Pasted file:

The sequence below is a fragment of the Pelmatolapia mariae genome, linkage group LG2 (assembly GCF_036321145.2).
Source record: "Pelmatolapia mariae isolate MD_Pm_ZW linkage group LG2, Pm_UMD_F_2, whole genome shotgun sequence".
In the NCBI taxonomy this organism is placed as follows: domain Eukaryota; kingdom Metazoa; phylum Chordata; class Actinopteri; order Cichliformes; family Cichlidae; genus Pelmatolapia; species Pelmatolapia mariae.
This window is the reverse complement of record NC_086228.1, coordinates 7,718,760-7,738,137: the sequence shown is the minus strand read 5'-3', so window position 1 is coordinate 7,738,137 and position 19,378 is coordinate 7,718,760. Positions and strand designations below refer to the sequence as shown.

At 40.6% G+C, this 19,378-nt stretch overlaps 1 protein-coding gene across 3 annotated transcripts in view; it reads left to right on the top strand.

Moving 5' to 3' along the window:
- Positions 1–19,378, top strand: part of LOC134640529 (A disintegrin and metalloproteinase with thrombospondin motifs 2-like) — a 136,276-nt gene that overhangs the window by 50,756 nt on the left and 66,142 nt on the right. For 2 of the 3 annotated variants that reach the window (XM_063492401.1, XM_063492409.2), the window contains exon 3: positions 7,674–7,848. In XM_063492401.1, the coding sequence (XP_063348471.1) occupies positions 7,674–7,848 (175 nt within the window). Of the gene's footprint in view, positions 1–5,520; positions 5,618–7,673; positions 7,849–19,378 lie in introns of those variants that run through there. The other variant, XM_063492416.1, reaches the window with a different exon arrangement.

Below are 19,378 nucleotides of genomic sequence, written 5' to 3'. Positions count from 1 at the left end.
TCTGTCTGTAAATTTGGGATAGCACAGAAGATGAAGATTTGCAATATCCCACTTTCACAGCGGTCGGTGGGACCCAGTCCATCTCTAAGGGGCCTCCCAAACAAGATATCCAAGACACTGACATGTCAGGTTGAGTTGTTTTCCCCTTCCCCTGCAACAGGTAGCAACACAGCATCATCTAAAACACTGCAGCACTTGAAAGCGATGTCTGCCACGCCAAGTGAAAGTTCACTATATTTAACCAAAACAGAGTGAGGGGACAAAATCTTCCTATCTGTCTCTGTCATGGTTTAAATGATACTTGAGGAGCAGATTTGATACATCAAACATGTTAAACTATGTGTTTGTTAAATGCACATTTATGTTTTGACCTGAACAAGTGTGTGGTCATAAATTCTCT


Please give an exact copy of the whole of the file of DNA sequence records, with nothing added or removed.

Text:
The sequence below is a fragment of the Pelmatolapia mariae genome, linkage group LG2 (assembly GCF_036321145.2).
Source record: "Pelmatolapia mariae isolate MD_Pm_ZW linkage group LG2, Pm_UMD_F_2, whole genome shotgun sequence".
In the NCBI taxonomy this organism is placed as follows: domain Eukaryota; kingdom Metazoa; phylum Chordata; class Actinopteri; order Cichliformes; family Cichlidae; genus Pelmatolapia; species Pelmatolapia mariae.
This window is the reverse complement of record NC_086228.1, coordinates 7,718,760-7,738,137: the sequence shown is the minus strand read 5'-3', so window position 1 is coordinate 7,738,137 and position 19,378 is coordinate 7,718,760. Positions and strand designations below refer to the sequence as shown.

At 40.6% G+C, this 19,378-nt stretch overlaps 1 protein-coding gene across 3 annotated transcripts in view; it reads left to right on the top strand.

Moving 5' to 3' along the window:
- Positions 1–19,378, top strand: part of LOC134640529 (A disintegrin and metalloproteinase with thrombospondin motifs 2-like) — a 136,276-nt gene that overhangs the window by 50,756 nt on the left and 66,142 nt on the right. For 2 of the 3 annotated variants that reach the window (XM_063492401.1, XM_063492409.2), the window contains exon 3: positions 7,674–7,848. In XM_063492401.1, the coding sequence (XP_063348471.1) occupies positions 7,674–7,848 (175 nt within the window). Of the gene's footprint in view, positions 1–5,520; positions 5,618–7,673; positions 7,849–19,378 lie in introns of those variants that run through there. The other variant, XM_063492416.1, reaches the window with a different exon arrangement.

Below are 19,378 nucleotides of genomic sequence, written 5' to 3'. Positions count from 1 at the left end.
TCTGTCTGTAAATTTGGGATAGCACAGAAGATGAAGATTTGCAATATCCCACTTTCACAGCGGTCGGTGGGACCCAGTCCATCTCTAAGGGGCCTCCCAAACAAGATATCCAAGACACTGACATGTCAGGTTGAGTTGTTTTCCCCTTCCCCTGCAACAGGTAGCAACACAGCATCATCTAAAACACTGCAGCACTTGAAAGCGATGTCTGCCACGCCAAGTGAAAGTTCACTATATTTAACCAAAACAGAGTGAGGGGACAAAATCTTCCTATCTGTCTCTGTCATGGTTTAAATGATACTTGAGGAGCAGATTTGATACATCAAACATGTTAAACTATGTGTTTGTTAAATGCACATTTATGTTTTGACCTGAACAAGTGTGTGGTCATAAATTCTCT